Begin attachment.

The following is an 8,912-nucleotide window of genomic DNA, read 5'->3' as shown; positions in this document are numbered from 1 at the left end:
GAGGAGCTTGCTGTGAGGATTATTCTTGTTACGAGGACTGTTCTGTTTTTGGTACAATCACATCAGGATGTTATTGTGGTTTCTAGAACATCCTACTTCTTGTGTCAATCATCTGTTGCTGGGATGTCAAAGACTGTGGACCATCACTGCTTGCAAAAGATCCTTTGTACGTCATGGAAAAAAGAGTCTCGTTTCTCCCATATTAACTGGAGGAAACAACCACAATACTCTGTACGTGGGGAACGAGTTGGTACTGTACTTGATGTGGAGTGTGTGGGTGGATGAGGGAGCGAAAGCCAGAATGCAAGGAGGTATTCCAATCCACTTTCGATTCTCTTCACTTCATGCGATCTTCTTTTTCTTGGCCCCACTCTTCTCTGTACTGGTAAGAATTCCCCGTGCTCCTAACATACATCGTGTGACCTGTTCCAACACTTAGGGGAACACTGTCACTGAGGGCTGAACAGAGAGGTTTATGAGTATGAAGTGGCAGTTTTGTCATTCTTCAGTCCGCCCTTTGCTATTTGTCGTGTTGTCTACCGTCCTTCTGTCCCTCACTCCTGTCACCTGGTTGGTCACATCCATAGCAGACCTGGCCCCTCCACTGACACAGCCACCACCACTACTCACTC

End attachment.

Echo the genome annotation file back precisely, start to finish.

The following is an 8,912-nucleotide window of genomic DNA, read 5'->3' as shown; positions in this document are numbered from 1 at the left end:
GAGGAGCTTGCTGTGAGGATTATTCTTGTTACGAGGACTGTTCTGTTTTTGGTACAATCACATCAGGATGTTATTGTGGTTTCTAGAACATCCTACTTCTTGTGTCAATCATCTGTTGCTGGGATGTCAAAGACTGTGGACCATCACTGCTTGCAAAAGATCCTTTGTACGTCATGGAAAAAAGAGTCTCGTTTCTCCCATATTAACTGGAGGAAACAACCACAATACTCTGTACGTGGGGAACGAGTTGGTACTGTACTTGATGTGGAGTGTGTGGGTGGATGAGGGAGCGAAAGCCAGAATGCAAGGAGGTATTCCAATCCACTTTCGATTCTCTTCACTTCATGCGATCTTCTTTTTCTTGGCCCCACTCTTCTCTGTACTGGTAAGAATTCCCCGTGCTCCTAACATACATCGTGTGACCTGTTCCAACACTTAGGGGAACACTGTCACTGAGGGCTGAACAGAGAGGTTTATGAGTATGAAGTGGCAGTTTTGTCATTCTTCAGTCCGCCCTTTGCTATTTGTCGTGTTGTCTACCGTCCTTCTGTCCCTCACTCCTGTCACCTGGTTGGTCACATCCATAGCAGACCTGGCCCCTCCACTGACACAGCCACCACCACTACTCACTC